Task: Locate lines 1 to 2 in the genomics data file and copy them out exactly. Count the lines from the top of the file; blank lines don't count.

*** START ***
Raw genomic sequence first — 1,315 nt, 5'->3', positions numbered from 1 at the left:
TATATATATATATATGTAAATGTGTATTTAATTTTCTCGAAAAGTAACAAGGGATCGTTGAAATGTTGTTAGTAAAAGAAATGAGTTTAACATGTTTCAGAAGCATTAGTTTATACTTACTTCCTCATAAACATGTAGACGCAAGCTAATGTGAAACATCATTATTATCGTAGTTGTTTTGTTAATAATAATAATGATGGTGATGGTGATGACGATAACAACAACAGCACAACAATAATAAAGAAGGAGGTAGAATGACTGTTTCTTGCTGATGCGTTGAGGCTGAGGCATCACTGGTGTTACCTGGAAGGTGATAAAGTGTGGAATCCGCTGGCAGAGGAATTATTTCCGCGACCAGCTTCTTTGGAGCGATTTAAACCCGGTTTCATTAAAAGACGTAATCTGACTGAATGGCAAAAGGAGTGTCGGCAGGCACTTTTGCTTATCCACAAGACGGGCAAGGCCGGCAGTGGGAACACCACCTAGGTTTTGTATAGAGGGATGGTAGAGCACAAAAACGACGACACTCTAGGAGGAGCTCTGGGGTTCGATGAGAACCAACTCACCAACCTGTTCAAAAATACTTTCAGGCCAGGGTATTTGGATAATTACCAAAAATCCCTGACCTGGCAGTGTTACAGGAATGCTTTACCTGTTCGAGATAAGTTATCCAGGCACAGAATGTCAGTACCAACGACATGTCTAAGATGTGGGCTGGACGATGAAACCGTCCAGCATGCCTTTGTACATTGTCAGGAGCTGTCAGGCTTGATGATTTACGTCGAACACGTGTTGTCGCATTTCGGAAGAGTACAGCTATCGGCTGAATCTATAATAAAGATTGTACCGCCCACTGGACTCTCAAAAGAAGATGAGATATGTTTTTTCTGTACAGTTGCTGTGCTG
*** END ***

Raw genomic sequence first — 1,315 nt, 5'->3', positions numbered from 1 at the left:
TATATATATATATATGTAAATGTGTATTTAATTTTCTCGAAAAGTAACAAGGGATCGTTGAAATGTTGTTAGTAAAAGAAATGAGTTTAACATGTTTCAGAAGCATTAGTTTATACTTACTTCCTCATAAACATGTAGACGCAAGCTAATGTGAAACATCATTATTATCGTAGTTGTTTTGTTAATAATAATAATGATGGTGATGGTGATGACGATAACAACAACAGCACAACAATAATAAAGAAGGAGGTAGAATGACTGTTTCTTGCTGATGCGTTGAGGCTGAGGCATCACTGGTGTTACCTGGAAGGTGATAAAGTGTGGAATCCGCTGGCAGAGGAATTATTTCCGCGACCAGCTTCTTTGGAGCGATTTAAACCCGGTTTCATTAAAAGACGTAATCTGACTGAATGGCAAAAGGAGTGTCGGCAGGCACTTTTGCTTATCCACAAGACGGGCAAGGCCGGCAGTGGGAACACCACCTAGGTTTTGTATAGAGGGATGGTAGAGCACAAAAACGACGACACTCTAGGAGGAGCTCTGGGGTTCGATGAGAACCAACTCACCAACCTGTTCAAAAATACTTTCAGGCCAGGGTATTTGGATAATTACCAAAAATCCCTGACCTGGCAGTGTTACAGGAATGCTTTACCTGTTCGAGATAAGTTATCCAGGCACAGAATGTCAGTACCAACGACATGTCTAAGATGTGGGCTGGACGATGAAACCGTCCAGCATGCCTTTGTACATTGTCAGGAGCTGTCAGGCTTGATGATTTACGTCGAACACGTGTTGTCGCATTTCGGAAGAGTACAGCTATCGGCTGAATCTATAATAAAGATTGTACCGCCCACTGGACTCTCAAAAGAAGATGAGATATGTTTTTTCTGTACAGTTGCTGTGCTG